Where the mutation occurs is also important. For example, P53 is a tumor suppressor gene that works at the G1 checkpoint. Like any other gene, P53 can become mutated. If this occurs, the G1 checkpoint will no longer function properly. This allows cells that contain mutations and should have been sent back for repairs through, increasing the possibility that a cell will collect enough mutations to become cancer.
A mutation can also develop in an oncogene, a gene that is involved with cell division. Oncogenes involved in breast cancer typically encourage cells to divide faster. One oncogene that comes into play in breast cancer is epidermal growth factor receptor 2. In the US this is commonly known as HER2 (or HER-2 or Her-2/neu); in Europe it is called erB2 or erb-b2. When a mutation occurs in HER2, the gene becomes amplified. This means that the cell carries 10 to 60 copies of the gene instead of just one. Too many genes result in too many HER2 receptors on the cell's surface and an excess of HER2 protein. This extra protein causes the cell to replicate more than it should. Breast cancer tumors that have this gene amplification are called HER2-positive.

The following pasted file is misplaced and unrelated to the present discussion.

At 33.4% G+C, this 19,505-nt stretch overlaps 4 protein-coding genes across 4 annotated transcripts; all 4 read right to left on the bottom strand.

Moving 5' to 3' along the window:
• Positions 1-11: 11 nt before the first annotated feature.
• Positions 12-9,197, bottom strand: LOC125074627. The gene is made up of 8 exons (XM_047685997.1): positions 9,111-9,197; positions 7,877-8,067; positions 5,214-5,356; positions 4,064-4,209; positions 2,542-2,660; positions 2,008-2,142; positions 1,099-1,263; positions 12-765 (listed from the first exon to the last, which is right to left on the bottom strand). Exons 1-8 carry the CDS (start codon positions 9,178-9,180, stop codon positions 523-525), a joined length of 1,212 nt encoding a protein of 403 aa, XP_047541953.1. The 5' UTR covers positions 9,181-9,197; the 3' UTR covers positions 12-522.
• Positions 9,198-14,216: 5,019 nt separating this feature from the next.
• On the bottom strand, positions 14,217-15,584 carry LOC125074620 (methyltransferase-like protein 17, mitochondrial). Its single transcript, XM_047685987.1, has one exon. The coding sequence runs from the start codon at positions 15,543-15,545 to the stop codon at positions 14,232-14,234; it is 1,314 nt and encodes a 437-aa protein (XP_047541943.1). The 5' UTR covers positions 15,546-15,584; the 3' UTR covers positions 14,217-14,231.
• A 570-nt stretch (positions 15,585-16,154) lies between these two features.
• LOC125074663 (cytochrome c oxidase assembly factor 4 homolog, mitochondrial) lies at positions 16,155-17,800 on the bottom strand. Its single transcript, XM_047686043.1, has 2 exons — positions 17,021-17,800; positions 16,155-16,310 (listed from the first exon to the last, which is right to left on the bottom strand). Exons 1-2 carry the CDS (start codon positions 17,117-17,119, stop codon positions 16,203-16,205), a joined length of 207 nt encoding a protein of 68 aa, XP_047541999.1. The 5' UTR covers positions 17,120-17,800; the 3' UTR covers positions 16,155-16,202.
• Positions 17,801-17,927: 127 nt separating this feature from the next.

Cells with Mutations That Should Die Don't: All cells have the ability to kill themselves. This programmed cell death, or cell suicide, is called apoptosis, and it is designed to occur when there is something wrong with the cell itself—such as too many mistakes, or mutations, in the DNA. Cancer cells acquire the ability to evade apoptosis, which allows them to keep replicating endlessly.
Cells Keep Dividing Endlessly: Cells are not supposed to keep dividing forever. They are only supposed to divide for a set number of times. At the very end of each chromosome is a section called the telomere. Each time a cell divides, it snips off a little bit of the telomere. When the telomere gets really short, it sends a message to the cell to stop dividing. Telomerase is an enzyme in the body that can lengthen the telomere. Cancer cells use telomerase to keep the telomere from getting too short. This allows the cancer cell to replicate endlessly.
Cells & Their Community